Variation of Antigen 43 self-association modulates bacterial compacting within aggregates and biofilms
journal contributionposted on 10.05.2022, 01:56 by Julieanne VoJulieanne Vo, GCM Ortiz, M Totsika, AW Lo, SJ Hancock, AE Whitten, Li Lian HorLi Lian Hor, KM Peters, V Ageorges, N Caccia, M Desvaux, MA Schembri, Jason PaxmanJason Paxman, Begona HerasBegona Heras
The formation of aggregates and biofilms enhances bacterial colonisation and infection progression by affording protection from antibiotics and host immune factors. Despite these advantages there is a trade-off, whereby bacterial dissemination is reduced. As such, biofilm development needs to be controlled to suit adaptation to different environments. Here we investigate members from one of largest groups of bacterial adhesins, the autotransporters, for their critical role in the assembly of bacterial aggregates and biofilms. We describe the structural and functional characterisation of autotransporter Ag43 variants from different Escherichia coli pathotypes. We show that specific interactions between amino acids on the contacting interfaces of adjacent Ag43 proteins drives a common mode of trans-association that leads to cell clumping. Furthermore, subtle variation of these interactions alters aggregation kinetics and the degree of compacting within cell clusters. Together, our structure–function investigation reveals an underlying molecular basis for variations in the density of bacterial communities.
This work was supported by the Australian Research Council (ARC) project grants (DP150102287, DP180102987, DP210100673), Future Fellowship (FT130100580), a Discovery Early Career Researcher Award (DE130101169), a National Health and Medical Research Council (NHMRC) Project Grant (GNT1143638) and an NHMRC Fellowship (GNT1106930). Support from INRAE (Institut National de Recherche pour l'Agriculture, l'Alimentation et l'Environnement) and Region Auvergne with FRI IRP (Fond Regional Innovation Institut de Recherche Pharmabiotique) CoMBa grant (AV0003483 and DOS0019690/00) are also acknowledged. We acknowledge the use of the MX1, MX2 and SAXS/WAXS beamlines at the Australian Synchrotron (ANSTO) and the CSIRO Collaborative Crystallisation Centre (www.csiro.au/C3; Melbourne, Australia).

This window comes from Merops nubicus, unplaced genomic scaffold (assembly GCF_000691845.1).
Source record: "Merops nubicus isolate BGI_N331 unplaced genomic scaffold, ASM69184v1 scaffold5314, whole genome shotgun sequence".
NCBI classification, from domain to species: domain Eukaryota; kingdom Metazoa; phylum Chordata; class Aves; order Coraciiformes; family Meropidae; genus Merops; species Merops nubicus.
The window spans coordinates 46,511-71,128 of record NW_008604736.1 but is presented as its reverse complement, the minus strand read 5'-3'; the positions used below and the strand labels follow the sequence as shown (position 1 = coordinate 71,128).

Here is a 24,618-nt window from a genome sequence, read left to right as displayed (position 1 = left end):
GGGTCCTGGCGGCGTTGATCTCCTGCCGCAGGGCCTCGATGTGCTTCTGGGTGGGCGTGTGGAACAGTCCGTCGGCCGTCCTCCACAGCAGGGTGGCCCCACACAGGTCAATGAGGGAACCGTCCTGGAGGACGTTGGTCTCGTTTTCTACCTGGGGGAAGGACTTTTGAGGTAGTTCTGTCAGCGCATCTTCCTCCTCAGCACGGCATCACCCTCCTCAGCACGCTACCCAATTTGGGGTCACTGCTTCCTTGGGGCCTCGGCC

Journalnpj Biofilms and Microbiomes
Article NumberARTN 20
Rights Statement© The Author(s) 2022. This article is licensed under a Creative Commons Attribution 4.0 International License, which permits use, sharing, adaptation, distribution and reproduction in any medium or format, as long as you give appropriate credit to the original author(s) and the source, provide a link to the Creative Commons license, and indicate if changes were made. The images or other third party material in this article are included in the article's Creative Commons license, unless indicated otherwise in a credit line to the material. If material is not included in the article's Creative Commons license and your intended use is not permitted by statutory regulation or exceeds the permitted use, you will need to obtain permission directly from the copyright holder. To view a copy of this license, visit http://creativecommons.org/licenses/by/4.0/
Read the peer-reviewed publication
Science & TechnologyLife Sciences & BiomedicineBiotechnology & Applied MicrobiologyMicrobiologyUROPATHOGENIC ESCHERICHIA-COLIOUTER-MEMBRANEAUTOTRANSPORTER PROTEINCRYSTAL-STRUCTUREX-RAYSECRETIONMECHANISMREVEALSBINDINGAUTOAGGREGATIONAdhesins, Escherichia coliBacterial AdhesionBiofilmsEscherichia coliEscherichia coli Proteins